“Really bad headache.”
Ned placed the SD card on the desk, seemingly satisfied with her explanation. He shook his head as he said, “I still can’t believe what I saw today.”
“I know,” Ash whispered.
“As god is my witness, I never believed a human body could… could… do that.”
“I know,” Ash repeated.
“I mean really? A shovel? They used a snow shovel to scoop him up.”
“How do they know what — or who — that was?”
“Well, Kaufman lived there. He hasn’t been seen since last week. It really isn’t a stretch.”
“Yeah. But how will they identify him?”
“DNA, I suppose. There wasn’t much of him left. Those dogs must have been really hungry.”
Ashley’s stomach performed a flip. “I suppose.”
Ned closed his eyes. “I’m still amazed.”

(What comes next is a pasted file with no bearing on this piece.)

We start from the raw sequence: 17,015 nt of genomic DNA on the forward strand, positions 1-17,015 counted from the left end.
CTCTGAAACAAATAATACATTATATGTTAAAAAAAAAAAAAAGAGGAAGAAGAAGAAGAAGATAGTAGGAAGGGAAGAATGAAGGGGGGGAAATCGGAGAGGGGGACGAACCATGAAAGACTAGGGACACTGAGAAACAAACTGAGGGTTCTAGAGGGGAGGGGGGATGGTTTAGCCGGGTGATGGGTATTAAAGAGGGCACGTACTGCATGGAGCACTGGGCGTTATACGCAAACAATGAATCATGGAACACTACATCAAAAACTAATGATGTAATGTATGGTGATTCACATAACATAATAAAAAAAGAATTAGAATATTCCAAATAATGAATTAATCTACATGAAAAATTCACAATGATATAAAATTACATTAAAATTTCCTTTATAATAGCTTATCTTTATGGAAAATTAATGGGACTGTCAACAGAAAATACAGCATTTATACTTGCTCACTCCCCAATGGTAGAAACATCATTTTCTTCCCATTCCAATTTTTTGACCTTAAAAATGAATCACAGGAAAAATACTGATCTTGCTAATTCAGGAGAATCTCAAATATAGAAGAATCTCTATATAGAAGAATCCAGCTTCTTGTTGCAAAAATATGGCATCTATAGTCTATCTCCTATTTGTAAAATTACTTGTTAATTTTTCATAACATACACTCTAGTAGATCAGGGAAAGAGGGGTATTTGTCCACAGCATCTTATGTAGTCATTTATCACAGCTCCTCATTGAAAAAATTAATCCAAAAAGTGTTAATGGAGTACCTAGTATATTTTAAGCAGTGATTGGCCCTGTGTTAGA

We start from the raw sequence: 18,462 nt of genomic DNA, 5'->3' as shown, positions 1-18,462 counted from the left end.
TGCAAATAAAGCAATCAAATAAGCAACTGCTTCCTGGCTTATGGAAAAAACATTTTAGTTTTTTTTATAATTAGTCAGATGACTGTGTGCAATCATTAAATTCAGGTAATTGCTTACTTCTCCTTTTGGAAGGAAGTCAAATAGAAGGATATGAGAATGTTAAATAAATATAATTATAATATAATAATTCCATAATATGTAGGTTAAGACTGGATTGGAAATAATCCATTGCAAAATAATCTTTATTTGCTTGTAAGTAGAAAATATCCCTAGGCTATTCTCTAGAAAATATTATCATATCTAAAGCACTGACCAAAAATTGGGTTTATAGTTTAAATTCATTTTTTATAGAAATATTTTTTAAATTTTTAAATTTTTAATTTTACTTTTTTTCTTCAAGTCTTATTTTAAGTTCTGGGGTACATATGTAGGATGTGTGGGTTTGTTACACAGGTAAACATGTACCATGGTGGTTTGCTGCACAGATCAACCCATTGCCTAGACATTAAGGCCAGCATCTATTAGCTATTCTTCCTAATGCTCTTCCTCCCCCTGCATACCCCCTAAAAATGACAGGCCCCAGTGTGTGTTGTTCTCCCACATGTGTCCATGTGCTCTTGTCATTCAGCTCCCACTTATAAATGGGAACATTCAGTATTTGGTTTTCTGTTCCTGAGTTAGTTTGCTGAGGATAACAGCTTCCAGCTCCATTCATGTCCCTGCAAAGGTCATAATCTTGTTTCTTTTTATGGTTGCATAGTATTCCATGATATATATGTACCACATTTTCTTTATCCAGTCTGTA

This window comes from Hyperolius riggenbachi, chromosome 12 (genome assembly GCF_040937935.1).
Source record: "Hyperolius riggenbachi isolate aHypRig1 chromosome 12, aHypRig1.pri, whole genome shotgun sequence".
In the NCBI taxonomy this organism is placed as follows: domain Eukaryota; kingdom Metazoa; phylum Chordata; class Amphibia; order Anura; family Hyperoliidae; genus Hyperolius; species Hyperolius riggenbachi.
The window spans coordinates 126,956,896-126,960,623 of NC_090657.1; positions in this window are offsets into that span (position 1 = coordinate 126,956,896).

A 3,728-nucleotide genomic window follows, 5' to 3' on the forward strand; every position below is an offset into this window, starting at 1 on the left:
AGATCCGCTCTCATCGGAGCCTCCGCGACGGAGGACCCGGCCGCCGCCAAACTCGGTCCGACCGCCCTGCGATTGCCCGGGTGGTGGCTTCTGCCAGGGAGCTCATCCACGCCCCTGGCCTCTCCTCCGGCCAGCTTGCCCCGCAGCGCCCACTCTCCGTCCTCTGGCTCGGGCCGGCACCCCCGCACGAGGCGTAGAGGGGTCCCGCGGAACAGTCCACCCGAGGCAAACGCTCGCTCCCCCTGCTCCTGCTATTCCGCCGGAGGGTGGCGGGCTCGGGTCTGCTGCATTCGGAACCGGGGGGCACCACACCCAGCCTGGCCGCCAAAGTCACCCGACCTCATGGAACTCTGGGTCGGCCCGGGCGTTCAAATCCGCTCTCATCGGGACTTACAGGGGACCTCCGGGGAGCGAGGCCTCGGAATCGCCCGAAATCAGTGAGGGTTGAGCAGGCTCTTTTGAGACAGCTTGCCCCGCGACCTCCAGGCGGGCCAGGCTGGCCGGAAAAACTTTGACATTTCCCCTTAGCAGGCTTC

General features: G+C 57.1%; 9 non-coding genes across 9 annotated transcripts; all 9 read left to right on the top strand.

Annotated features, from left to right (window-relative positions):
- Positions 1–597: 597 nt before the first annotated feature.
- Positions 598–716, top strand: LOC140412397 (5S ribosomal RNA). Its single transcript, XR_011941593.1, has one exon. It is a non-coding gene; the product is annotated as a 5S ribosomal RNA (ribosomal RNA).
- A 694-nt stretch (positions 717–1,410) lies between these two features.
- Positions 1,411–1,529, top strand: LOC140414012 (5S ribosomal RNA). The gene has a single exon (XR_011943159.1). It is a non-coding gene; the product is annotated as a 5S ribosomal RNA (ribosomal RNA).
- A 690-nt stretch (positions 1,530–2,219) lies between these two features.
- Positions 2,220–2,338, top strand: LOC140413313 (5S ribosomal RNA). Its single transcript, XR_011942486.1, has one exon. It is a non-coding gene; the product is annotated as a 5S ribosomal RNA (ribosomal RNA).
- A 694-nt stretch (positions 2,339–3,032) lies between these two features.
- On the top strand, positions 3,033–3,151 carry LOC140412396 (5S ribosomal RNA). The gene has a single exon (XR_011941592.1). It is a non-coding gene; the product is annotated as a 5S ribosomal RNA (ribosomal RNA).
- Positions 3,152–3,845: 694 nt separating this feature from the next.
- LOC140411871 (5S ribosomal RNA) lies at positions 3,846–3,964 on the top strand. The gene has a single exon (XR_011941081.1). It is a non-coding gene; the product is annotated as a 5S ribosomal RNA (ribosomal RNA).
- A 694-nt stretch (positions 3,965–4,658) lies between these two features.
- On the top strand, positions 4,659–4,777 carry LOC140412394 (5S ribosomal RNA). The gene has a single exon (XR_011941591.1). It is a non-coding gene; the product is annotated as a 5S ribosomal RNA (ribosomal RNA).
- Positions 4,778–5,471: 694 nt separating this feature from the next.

Just then Bart entered the room. “I hear we’ve got a gory one.”
“That’s an understatement,” Ned said.
Bart held a piece of paper out to Ashley. She stood, extended her right hand and grasped it. As she did so, her jacket shifted, giving Ned a view of the entire right side of her shirt. She sat and gazed at the paper.
Bart said, “It’s the press release from the Crossfield PD. You can use some of the information for your story.” His face glowed crimson with excitement. He rolled up his sleeves and continued, “We can’t go to press with this until Monday, but we can get it on the website. Write fast, before the Gazette scoops us.” Then he added, “I need spectacular pics for this, Ned. Watermark them all so that fucking Gazette can’t swipe ‘em.” He took a moment to catch his breath. “The Gazette will get the story out first. We can’t help that. But where they’ll go wide, we’ll go deep. Ashley, I need spectacular reporting on this. We’ll beat ‘em with quality, not quantity.” Then he added,